Jobs Events Advertise

First Nations voice to parliament a step closer in South Australia with release of draft bill

Callan Morse -

South Australia is set to become Australia's first state or territory to legislate a First Nations Voice to state parliament after the South Australian Government's released its draft First Nations voice bill.

The bill, which follows extensive state-wide community engagement with the Indigenous community of South Australia proposes the creation of a state-wide First Nations group comprised of an equal number of male and female representatives from a yet to be determined number of regions.

The group of elected First Nations peoples would have a strong and direct line of communication with the government on behalf of First Nations peoples by having the capacity to advise and address South Australia's Parliament.

The bill proposes that the representative body be able to address parliament on particular legislation of interest to Aboriginal people, make an annual address to parliament, provide reports to parliament on matters of interest and engage ministers and chief executives about department budgets and priorities in annual meetings.

South Australian Minister for Aboriginal Affairs Kyam Maher said the proposed bill would ensure that First Nations peoples have more agency in relation to Indigenous matters.

"For too long, decisions have been made for Aboriginal people, and not by Aboriginal people," he said.

"By establishing this First Nations Voice to State Parliament, the Government recognises and respects Aboriginal people as the State's first peoples as well as their collective wisdom, which is needed to help make decisions that are in their best interests."

After an initial election of the state's inaugural First Nations voice group, subsequent elections would coincide with South Australian state government elections, with members to serve a four-year tenure.

Mr Maher said the establishment of the state's First Nations voice would make parliament more aware of Aboriginal affairs and the challenges experiences by First Nations peoples in South Australia.

"This draft Bill proposes change that will empower First Nations South Australians and strengthen our Parliament by making sure that it is informed about issues and concerns of Aboriginal people," he said.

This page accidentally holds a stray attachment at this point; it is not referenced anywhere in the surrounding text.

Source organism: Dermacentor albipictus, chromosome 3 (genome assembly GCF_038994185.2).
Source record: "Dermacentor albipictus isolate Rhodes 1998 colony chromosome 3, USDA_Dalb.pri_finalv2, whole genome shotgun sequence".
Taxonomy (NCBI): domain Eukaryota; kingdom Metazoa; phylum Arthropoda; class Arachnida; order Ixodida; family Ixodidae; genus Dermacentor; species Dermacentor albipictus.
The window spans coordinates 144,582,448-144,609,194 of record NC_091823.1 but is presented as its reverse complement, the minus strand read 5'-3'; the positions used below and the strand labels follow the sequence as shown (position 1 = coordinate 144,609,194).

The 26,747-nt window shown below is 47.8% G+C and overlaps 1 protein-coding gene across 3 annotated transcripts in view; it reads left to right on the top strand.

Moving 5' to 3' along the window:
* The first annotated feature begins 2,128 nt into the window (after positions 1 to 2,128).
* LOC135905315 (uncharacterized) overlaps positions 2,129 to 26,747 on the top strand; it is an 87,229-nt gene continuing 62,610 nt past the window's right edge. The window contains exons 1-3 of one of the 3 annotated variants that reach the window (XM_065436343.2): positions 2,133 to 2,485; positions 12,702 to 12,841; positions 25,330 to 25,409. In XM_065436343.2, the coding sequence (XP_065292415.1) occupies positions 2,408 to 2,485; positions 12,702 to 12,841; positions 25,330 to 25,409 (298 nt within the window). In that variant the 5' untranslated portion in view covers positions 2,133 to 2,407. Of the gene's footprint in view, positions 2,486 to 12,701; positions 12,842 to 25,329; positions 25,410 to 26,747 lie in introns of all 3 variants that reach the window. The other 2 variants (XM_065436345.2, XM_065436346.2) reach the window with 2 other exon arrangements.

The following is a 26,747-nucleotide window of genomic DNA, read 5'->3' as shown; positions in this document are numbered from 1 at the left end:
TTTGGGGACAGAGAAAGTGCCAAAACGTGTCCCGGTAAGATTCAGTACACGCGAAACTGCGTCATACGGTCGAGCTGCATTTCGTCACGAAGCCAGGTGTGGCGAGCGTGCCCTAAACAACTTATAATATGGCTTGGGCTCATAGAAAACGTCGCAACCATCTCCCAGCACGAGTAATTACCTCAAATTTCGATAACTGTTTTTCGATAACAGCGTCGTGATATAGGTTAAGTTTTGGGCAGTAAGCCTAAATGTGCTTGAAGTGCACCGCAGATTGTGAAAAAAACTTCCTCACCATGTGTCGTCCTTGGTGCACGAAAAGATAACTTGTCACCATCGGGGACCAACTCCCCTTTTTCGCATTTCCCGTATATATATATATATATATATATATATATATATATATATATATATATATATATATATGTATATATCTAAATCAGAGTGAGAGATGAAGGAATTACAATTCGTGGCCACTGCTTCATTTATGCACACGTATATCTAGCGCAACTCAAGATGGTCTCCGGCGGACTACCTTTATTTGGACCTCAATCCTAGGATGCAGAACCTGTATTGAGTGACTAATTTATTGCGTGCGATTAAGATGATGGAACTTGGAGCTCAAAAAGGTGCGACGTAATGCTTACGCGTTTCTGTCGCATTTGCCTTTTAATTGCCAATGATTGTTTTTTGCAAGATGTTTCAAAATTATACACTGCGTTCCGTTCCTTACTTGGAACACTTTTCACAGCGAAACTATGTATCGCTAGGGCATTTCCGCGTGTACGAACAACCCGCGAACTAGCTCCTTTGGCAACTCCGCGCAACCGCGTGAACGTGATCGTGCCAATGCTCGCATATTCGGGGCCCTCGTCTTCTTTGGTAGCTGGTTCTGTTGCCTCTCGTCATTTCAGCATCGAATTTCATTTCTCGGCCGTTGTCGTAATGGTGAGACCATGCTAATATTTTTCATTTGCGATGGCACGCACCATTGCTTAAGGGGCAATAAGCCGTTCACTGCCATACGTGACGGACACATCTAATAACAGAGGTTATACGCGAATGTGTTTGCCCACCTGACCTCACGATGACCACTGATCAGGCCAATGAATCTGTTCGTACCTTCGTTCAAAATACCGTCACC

After travelling the state to seek initial views from Aboriginal people on a voice to state parliament, South Australia's inaugural First Nations Voice commissioner Dale Agius will seek feedback from First Nations people across South Australia over the coming weeks.

Mr Agius said his engagement report, which has been releases publicly clearly demonstrated the desire of First Nations South Australians to have a local representative in state parliament.

"Overwhelmingly people have told me about the need for grassroots voices to be heard and that First Nations people should choose who represents them," he said.

"My report captures the resounding message I heard in these conversations â€" First Nations people in South Australia want to have a say in their affairs based on the principle of self-determination.

"They want to be able to influence the decisions being made about them at the highest of levels â€" in the Parliament."

The draft bill forms part of the South Australian Government's 2019 election commitment to a state-based implementation of the Uluru Statement from the Heart.

South Australian Premier Peter Malinauskas said the draft bill would give First Nations people in South Australia the rights to self-determination that they deserve.

"It's time Aboriginal people have the ability to express their hopes and aspirations for their people in the state's supreme decision-making body and that means speaking on the floor of Parliament itself," he said.

"We're leading the nation with a Voice to Parliament in the true sense of the word."

Mr Agius said after collaborating with the state government, further community engagement in relation to the draft bill will be conducted by throughout November, December and January.

"Following my first round of engagements I have worked closely with the Attorney-General and his department to ensure the bill has been informed by the voices of South Australian First Nations people," he said.

"We now have a model for how that could look.

"I'll be going back out to communities over the coming weeks to get their feedback and to have further conversations about the Bill to finalise arrangements about how it will work."

The draft bill is expected to be introduced to state parliament in 2023.

   Related Articles   

   More by Callan Morse